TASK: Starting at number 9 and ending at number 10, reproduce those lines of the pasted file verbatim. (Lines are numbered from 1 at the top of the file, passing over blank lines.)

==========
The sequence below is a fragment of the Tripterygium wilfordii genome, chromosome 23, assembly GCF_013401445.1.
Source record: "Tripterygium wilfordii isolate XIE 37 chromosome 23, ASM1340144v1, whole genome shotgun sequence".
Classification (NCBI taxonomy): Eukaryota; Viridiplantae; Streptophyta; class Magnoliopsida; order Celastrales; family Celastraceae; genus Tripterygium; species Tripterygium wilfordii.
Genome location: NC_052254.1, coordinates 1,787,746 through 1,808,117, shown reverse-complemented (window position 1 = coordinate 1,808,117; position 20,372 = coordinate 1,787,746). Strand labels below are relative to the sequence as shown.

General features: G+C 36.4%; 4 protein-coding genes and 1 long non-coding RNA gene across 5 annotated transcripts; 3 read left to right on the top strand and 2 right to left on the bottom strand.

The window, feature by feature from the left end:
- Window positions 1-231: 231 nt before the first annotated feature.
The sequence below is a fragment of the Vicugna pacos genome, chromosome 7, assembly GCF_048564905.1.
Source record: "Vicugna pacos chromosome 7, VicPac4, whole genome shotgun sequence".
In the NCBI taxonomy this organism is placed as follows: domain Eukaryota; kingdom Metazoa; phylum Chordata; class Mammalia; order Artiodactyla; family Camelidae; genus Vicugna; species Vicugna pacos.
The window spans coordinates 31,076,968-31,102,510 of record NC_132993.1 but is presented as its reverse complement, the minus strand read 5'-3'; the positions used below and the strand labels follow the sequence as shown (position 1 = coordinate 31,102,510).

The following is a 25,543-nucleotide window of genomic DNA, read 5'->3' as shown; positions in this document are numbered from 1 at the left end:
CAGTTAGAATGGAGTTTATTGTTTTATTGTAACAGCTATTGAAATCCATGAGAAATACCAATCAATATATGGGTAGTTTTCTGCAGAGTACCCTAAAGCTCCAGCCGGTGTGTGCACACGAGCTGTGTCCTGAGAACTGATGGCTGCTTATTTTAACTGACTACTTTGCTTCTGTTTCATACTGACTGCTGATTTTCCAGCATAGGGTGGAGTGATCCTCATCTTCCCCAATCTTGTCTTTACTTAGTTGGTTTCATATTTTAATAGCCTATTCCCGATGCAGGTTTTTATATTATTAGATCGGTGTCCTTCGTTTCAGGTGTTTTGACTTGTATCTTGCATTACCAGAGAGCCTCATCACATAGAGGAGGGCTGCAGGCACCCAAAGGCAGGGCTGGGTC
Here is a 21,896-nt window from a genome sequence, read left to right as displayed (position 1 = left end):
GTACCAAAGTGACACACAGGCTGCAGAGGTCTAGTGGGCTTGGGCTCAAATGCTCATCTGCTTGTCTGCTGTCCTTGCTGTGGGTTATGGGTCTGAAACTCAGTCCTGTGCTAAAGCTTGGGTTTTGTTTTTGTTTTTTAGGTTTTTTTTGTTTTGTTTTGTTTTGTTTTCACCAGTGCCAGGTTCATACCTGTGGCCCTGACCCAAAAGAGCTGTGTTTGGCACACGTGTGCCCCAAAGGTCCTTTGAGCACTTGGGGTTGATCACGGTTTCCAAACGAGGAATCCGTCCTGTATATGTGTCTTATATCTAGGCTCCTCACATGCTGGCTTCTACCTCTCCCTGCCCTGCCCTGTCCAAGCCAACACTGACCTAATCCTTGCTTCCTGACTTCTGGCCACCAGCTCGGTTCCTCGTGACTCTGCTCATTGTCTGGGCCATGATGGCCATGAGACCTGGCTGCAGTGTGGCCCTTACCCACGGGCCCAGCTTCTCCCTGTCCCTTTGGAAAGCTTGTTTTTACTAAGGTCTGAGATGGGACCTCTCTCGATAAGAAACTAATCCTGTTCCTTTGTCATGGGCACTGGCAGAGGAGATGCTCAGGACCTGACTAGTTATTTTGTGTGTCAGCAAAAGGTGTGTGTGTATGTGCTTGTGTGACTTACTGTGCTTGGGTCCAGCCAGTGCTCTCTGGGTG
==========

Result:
Source record: "Vicugna pacos chromosome 7, VicPac4, whole genome shotgun sequence".
In the NCBI taxonomy this organism is placed as follows: domain Eukaryota; kingdom Metazoa; phylum Chordata; class Mammalia; order Artiodactyla; family Camelidae; genus Vicugna; species Vicugna pacos.